8.) 2500 S. Christiana Ave., La Catedral Café and Restaurant
The décor is religious artifacts and worth a look see. The restaurant is very popular. We were there on a Sunday around lunch and it was interesting to see all the young couples waiting for a table for brunch. It could have been Wicker Park or Logan Square!
9.) 2500 S. Christiana Ave., Las Quecas Quesadillas
This restaurant is connected to La Catedral, but its entrance is on 25th Street. The chef is the same for both restaurants. If La Catedral is packed, you can find a table here and enjoy a wide range of quesadillas.
10.) 2348 S. Millard Ave., home of Anton Cermak, Mayor of Chicago 1931 – 1933
Anton Cermak, businessman, party boss and mayor of Chicago from 1931 – 1933, lived here from 1923 until his death in 1933. The home was put on the National Register of Historic Places in 2011. He was Chicago’s only foreign born mayor, born in Austria-Hungary (now the Czech Republic) in 1873. On February 15, 1933, Cermak was in Miami with FDR on a presidential campaign trip and was shot by a bullet intended for FDR. The mayor lingered for 20 days before dying. The story goes that Cermak told FDR in the hospital, “I’m glad it was me instead of you”. 22nd Street was named Cermak Road after his death.
Cermak lived in this neighborhood from the time he was 19 and had strong ties to the then largely Bohemian neighborhood. When his body was returned to Chicago, it stayed in this home for visitation the day before his funeral. On a freezing winter night, hundreds of neighborhood people lined up in the cold to see him one last time. Cermak is buried in the Bohemian National Cemetery in Chicago.
One last interesting fact is that his son in law was Otto Kerner, Jr., the governor of Illinois from 1960 – 1968, who was subsequently jailed for a couple of years after a bribery scandal.
11.) 2316 S. Millard, home of John Shedd
This Queen Anne home that John Shedd built and lived in from 1888-1906 is remarkably intact, retaining its original porch with simple turned columns. Shedd moved to a 22 room Gothic mansion in Kenwood after living here. Shedd (1850 – 1926) was the second president and chairman of the board of Marshall Field & Company. Under Shedd’s presidency, Marshall Field’s became the largest store in Chicago and the largest wholesale and dry goods company in the world. Although he donated $3 million to start the Shedd Aquarium in the early 1920s, he never saw it built, as it opened in 1930, 4 years after he died.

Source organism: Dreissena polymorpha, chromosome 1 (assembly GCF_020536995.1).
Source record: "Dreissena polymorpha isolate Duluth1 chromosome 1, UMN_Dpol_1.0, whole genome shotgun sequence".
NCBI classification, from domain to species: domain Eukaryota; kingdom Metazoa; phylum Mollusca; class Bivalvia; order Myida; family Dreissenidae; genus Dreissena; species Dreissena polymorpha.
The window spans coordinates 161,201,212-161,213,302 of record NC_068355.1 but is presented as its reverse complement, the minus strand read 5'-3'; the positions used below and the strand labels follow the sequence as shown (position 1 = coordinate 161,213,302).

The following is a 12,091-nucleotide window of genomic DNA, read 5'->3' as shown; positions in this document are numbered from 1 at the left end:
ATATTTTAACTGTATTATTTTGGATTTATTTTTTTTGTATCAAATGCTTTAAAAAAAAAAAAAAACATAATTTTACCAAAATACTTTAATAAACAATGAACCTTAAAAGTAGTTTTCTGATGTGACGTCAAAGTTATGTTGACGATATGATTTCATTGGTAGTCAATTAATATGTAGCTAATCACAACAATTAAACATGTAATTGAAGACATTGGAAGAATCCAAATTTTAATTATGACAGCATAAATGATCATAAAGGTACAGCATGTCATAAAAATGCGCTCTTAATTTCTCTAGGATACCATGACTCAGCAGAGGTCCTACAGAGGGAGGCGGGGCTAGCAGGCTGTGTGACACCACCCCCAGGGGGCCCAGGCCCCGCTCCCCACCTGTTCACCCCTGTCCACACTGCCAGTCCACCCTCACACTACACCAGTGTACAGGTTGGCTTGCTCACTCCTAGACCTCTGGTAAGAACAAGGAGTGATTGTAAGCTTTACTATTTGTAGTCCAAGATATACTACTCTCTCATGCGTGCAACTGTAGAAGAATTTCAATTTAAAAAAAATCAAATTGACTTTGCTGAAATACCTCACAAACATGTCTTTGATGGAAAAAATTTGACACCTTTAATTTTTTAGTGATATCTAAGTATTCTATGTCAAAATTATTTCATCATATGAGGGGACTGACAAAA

12.) 3660 W. 23rd St., Shedd Park
Fieldhouses like the Shedd Park Fieldhouse were built to serve as the centers of recreational activities in the City’s smaller parks in working-class neighborhoods. The original 1917 portion of the fieldhouse was designed in the Prairie style by William Eugene Drummond, a protégée of Frank Lloyd Wright and one of the City’s most skilled designers in the Prairie tradition. The building’s rear gymnasium addition, also designed in the Prairie style in 1928, was the work of the architectural firm of Michaelsen and Rognstad who produced a variety of excellent historically inspired designs in Chicago, including large fieldhouses for Humboldt, Garfield and Douglas Parks. The fieldhouse was named for Chicago entrepreneur and philanthropist John G. Shedd, who donated the land for the surrounding park which also bears his name. This fieldhouse is a Chicago Historical Landmark.
On the way back to your car, meander up and down the residential streets off 23rd to get a feel for the way people live in the neighborhood. You will see some interesting landscaping as well as some religious shrines in their yards. There are murals sprinkled on buildings around the neighborhood.
13.) Drive to Manuel Perez Memorial Plaza at 26th and Kolin before leaving
If you’d like to see one last sight before leaving, drive west down 26th Street to The Manuel Perez Memorial Plaza, a small park featuring murals and mosaics honoring Manuel Perez Jr., who was posthumously awarded the Congressional Medal of Honor for his actions in the Battle of Luzo, Phillipine Islands in February, 1945, a month before he was killed in action.